Dave Chappelle’s two new stand-up specials are thankfully devoid of jokes about the Trump presidency, which makes sense because they were filmed in 2015. Chappelle does deliver what almost feels like obligatory material on Bill Cosby’s multiple rape charges, a lot of jokes that will land him in hot water with transgender advocacy groups, and stories about finding time to masturbate when you have a wife and kids. What no one expected from the veteran comedic writer was a long diatribe on superheroes. The fun part? He’s not really tired of them, he just thinks we’re not using them intelligently.
Chappelle launches into superhero analysis when he describes being cornered at the Oscars by two movie producers. He sizes them up — a gay reporter and a macho Texan — and pitches two fake superhero movies based on what he thinks they’d like to see. In doing so, he ends up delivering biting commentary on two extremely popular comic book tropes.
The first of his fake movies, Same Hero, New Boots, sounds a lot like Marvel’s recent forays into diversifying their superhero lineup (only on the page).
Chappelle describes a San Francisco sous chef who’s bitten by a radioactive rat and given superhuman powers. “Because he’s gay, though,” Chappelle adds, the superhero can’t choose just one costume, and therefore the victims he saves never know exactly who he is.
Critics have begun narrowing their eyes at Marvel — and fans have responded by not buying as many books — because the publisher keeps swapping in women or people of color or LGBT folks into the roles once held by white, straight men. Though some of Marvel’s new characters have long histories in comics and fit organically in new stories — She-Hulk, Moon Girl, America Chavez, and Ms. Marvel are bright spots — other books have been accused of simply pandering to self-professed “woke” readers.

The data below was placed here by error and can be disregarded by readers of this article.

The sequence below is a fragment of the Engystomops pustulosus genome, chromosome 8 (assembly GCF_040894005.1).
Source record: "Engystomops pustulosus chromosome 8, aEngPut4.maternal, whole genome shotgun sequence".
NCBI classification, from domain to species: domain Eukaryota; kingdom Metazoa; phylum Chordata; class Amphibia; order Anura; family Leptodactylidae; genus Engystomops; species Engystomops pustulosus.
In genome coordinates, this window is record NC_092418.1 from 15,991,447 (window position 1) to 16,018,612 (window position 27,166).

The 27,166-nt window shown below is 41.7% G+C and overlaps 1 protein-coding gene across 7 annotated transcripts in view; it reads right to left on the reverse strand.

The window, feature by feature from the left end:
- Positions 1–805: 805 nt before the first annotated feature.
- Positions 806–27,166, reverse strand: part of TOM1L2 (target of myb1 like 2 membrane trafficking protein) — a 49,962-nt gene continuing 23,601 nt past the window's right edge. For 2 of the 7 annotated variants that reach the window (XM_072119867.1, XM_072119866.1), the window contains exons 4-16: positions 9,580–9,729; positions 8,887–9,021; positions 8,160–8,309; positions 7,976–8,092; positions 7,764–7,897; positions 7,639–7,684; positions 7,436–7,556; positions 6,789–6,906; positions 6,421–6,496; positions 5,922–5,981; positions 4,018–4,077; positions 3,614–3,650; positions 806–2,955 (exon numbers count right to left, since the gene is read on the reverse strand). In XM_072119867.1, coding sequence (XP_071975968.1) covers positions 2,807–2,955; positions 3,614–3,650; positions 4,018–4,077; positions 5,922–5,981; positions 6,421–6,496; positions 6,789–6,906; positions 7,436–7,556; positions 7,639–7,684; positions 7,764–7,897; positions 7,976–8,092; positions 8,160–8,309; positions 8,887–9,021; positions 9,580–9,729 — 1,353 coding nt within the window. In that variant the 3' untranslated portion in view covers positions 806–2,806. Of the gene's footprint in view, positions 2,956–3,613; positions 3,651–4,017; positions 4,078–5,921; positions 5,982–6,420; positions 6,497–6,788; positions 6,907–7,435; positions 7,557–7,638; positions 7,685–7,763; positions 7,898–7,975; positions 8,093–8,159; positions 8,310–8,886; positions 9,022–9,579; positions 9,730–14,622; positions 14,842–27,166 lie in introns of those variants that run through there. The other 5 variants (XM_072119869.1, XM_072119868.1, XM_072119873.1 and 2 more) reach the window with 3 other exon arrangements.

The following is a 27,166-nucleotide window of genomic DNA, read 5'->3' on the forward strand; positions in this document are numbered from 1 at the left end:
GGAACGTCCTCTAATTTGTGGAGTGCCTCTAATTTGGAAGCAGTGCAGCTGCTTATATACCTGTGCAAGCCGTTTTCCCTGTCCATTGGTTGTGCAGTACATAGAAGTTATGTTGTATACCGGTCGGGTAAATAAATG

Riri Williams — written by Brian Michael Bendis, a white man who also wrote the first black Spider-Man — has been criticized for being more of a “diversity bingo” mashup of tropes rather than a girl whose experiences feel real. Nick Spencer’s work on the black superhero Sam Wilson, aka Captain America, has been met with similar concerns. When Spencer, a white man, wrote an issue of Sam Wilson: Captain America addressing the Ferguson protests, he had the black superhero pick a truly strange viewpoint in the debate.
To impress the Texan producer character, Chappelle offers up another superhero archetype, and this one feels familiar too. “He fights for truth, justice, and the American way, like Superman,” Chappelle says, “but more than Superman, […] he can’t even activate his powers until he touches a woman’s vagina.” The conundrum Chappelle presents, in order to please this Texan conservative, is that an all-powerful superhero who wants to save thousands of people is also a rapist.
What Chappelle describes here is a violent anti-hero who’ll immediately sound familiar to fans of the Punisher, Deadpool, The CW’s Green Arrow, Red Hood, Spawn, and even Batman. None of those characters are rapists, but the rape analogy isn’t new. Alan Moore’s Watchmen lampooned these dark, troubled “heroes” by making the Comedian a rapist with a heart of gold, forcing readers to grapple with Chappelle’s question: Which acts define you? If you’re a rapist who habitually saves the lives of thousands, does one act cancel out the other? Is it a numbers game?
Further, by pitching this hypothetical idea as a superhero movie, Chappelle teases his audience by pointing out the comfort zone many of us have settled into. Our darkest superheroes will torture people, in most cases, but won’t kill. They may be sexist, but they’re not rapists. In a set clearly written by someone who’s engaged with superheroes as a fan and a cultural critic, Chappelle does what satirical comics are attempting to do: shed light on the things we take for granted in Marvel stories, and force us to contend with the most uncomfortable parts of idolizing superhumans.
Dave Chappelle’s “The Age of Spin” is available to stream now on Netflix.